INTERVIEW: A simpler life: Inga Simpson on ‘Mr Wigg’

by |June 30, 2013

In his review, John Purcell credited Inga Simpson’s Mr Wigg with giving him ‘that warm feeling which comes from having read something that has strengthened or even reawakened a sense of what is right and good about the world’. John spoke with the author about her life and work.

Click here for more details or to buy Mr WiggJohn: You’ve taken some of the most conservative aspects of rural life and have turned them into a rebel’s song. What do you want city folk to take away from this novel?

Inga: I guess I wanted to capture—for all readers—the pleasures of a simpler life, one connected to the natural world. Ideas about ‘slow food’ and self sufficiency are not really new but were a way of life, a necessity even, for my grandparents’ generation. Looking back, it seems like such a rich life to me—one many of us now hanker for. I don’t always recognise the gothic rural Australia featured in contemporary fiction as the same place where I grew up. I wanted Mr Wigg to have an alternate, more celebratory, voice.

John: I get the feeling Mr Wigg is about people and places dear to you. To be blunt, are you Fiona? (And if you are not, how the hell did you describe things so authentically?)

Inga: Fiona is the name I was almost given but she is not me—[she is] the child my parents didn’t have, perhaps. I grew up on a property and drew on that experience, whilst also taking plenty of poetic licence. I guess Fiona does stand in for my affection and nostalgia for my paternal grandfather (and his peaches), who I didn’t know that well. Some of the details, like blacksmithing, were practised in my own family—giving me the capacity to describe them.

John: I was reminded of To Kill a Mockingbird, Hesse’s Knulp, Willa Cather’s My Antonia and Olga Master’s A Long Time Dying while reading Mr Wigg. Which books, if any, had a direct influence on the writing of this novel?

Inga: Well, that’s very lofty company you put Mr Wigg with there—thank you! The only direct influence was a delicious short story by Anna Tambour about a man retreating to the country to grow an orchard of medlar apples, called ‘Valley of the Sugars of Salt’, in Monterra’s Deliciosa & Other Tales (Prime), which gave me the courage to give Mr Wigg’s trees a voice. I had Tim Winton’s Blueback (Penguin) in mind, too, hoping to create a similar kind of contemporary fable, but Mr Wigg is a long way from the ocean.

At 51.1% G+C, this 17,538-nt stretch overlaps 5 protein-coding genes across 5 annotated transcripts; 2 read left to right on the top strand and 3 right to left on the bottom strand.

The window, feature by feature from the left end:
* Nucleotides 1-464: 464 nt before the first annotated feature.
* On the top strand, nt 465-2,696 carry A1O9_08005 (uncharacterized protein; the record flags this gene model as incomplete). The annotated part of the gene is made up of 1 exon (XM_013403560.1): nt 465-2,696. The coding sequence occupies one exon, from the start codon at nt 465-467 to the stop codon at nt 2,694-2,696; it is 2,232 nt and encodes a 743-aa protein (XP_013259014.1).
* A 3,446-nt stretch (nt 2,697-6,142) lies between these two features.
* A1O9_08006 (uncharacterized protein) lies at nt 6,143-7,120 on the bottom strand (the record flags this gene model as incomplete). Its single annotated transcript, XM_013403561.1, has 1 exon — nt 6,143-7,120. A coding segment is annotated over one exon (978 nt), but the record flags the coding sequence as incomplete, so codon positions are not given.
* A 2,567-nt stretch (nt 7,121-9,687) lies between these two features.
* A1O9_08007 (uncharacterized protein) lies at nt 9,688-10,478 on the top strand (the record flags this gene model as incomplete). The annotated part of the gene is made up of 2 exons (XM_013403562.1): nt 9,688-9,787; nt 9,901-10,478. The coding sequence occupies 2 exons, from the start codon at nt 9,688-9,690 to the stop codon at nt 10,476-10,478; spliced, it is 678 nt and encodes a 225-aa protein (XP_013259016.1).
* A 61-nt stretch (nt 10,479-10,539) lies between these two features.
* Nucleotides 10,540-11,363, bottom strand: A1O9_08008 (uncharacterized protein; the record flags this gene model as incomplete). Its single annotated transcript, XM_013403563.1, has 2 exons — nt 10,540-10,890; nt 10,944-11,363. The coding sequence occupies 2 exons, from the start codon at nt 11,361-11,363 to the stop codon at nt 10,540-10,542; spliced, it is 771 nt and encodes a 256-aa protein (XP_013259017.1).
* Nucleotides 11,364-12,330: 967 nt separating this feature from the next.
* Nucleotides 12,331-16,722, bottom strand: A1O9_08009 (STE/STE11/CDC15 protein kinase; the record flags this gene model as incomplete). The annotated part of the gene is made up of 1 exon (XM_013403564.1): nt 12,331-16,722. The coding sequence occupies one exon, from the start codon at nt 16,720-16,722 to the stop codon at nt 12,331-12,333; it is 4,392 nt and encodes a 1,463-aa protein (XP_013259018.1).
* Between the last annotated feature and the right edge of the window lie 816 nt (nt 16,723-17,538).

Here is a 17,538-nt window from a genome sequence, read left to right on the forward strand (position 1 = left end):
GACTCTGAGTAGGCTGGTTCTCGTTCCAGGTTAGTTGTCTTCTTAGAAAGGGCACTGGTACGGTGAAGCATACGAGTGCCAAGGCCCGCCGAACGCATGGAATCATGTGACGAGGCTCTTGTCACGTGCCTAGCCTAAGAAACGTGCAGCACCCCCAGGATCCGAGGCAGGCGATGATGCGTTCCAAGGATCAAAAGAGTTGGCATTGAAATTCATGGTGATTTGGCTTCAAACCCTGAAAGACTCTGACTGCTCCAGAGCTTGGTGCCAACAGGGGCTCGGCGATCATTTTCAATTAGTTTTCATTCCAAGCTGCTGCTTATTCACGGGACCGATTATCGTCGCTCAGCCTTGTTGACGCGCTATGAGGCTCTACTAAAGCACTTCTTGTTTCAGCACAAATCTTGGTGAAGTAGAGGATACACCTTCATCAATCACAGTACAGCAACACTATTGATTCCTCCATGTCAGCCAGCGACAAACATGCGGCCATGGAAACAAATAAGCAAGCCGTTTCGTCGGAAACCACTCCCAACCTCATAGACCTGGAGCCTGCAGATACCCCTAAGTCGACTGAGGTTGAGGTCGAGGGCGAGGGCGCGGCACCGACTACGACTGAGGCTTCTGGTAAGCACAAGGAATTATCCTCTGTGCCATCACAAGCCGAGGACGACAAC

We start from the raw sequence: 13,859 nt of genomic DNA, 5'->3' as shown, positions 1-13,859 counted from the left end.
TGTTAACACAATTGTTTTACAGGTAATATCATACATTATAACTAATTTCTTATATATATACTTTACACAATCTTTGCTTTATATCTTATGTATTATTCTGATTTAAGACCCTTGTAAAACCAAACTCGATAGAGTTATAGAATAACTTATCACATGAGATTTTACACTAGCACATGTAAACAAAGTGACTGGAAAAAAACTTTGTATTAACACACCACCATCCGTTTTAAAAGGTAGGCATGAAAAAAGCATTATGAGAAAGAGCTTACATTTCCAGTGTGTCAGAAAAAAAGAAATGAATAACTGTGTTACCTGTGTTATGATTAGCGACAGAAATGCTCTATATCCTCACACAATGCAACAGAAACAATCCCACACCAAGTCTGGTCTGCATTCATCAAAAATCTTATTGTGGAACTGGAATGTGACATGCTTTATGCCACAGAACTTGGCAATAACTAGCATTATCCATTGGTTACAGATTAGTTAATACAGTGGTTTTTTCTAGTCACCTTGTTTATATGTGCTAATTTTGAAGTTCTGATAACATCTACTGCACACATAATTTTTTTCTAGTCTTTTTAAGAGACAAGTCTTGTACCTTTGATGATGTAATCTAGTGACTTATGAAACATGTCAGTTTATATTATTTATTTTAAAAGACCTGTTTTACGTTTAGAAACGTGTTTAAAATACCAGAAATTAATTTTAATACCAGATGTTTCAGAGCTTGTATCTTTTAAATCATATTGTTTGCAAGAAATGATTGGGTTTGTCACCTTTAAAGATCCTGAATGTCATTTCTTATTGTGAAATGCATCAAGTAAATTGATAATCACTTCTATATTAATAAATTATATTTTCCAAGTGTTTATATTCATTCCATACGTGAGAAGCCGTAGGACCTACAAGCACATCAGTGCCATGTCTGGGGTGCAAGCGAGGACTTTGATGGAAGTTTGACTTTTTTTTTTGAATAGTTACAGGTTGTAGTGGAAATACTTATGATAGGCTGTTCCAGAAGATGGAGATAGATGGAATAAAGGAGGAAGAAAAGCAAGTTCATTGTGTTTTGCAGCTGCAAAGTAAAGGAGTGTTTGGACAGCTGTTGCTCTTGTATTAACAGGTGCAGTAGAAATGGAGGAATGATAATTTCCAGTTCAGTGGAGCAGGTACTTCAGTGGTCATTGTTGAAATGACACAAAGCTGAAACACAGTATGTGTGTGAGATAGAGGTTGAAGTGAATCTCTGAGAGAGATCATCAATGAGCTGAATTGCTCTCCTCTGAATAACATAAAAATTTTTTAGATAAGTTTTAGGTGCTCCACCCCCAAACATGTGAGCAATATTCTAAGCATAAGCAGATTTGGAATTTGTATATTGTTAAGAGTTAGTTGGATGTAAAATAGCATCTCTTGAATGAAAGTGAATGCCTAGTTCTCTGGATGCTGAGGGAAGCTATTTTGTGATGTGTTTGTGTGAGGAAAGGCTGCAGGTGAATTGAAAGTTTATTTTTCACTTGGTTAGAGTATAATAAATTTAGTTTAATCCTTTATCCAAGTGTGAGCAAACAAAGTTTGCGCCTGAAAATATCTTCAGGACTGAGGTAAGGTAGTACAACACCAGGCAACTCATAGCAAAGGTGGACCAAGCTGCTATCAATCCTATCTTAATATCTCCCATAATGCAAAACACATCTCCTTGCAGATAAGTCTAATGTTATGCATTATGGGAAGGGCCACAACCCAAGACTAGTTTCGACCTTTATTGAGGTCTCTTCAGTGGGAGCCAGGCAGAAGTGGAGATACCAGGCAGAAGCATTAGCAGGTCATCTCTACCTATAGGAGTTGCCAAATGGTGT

John: What was the last book you read and loved?

Inga: The Midnight Dress by Karen Foxlee. Luscious sentences, gorgeous adolescent voice and a plot that seems to emerge from the landscape (rural Queensland) itself.

Read John’s review of Mr Wigg here

Buy Mr Wigg here

First Published in Books+Publishing
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About the Contributor

While still in his twenties, John Purcell opened a second-hand bookshop in Mosman, Sydney, in which he sat for ten years reading, ranting and writing. Since then he has written, under a pseudonym, a series of very successful novels, interviewed hundreds of writers about their work, appeared at writers’ festivals, on TV (most bizarrely in comedian Luke McGregor’s documentary Luke Warm Sex) and has been featured in prominent newspapers and magazines. ​Now, as the Director of Books at, Australia’s largest online bookseller, he supports Australian writing in all its forms. He lives in Sydney with his wife, two children, three dogs, five cats, unnumbered gold fish and his overlarge book collection. His novel, The Girl on the Page, will be published by HarperCollins Australia in October, 2018.

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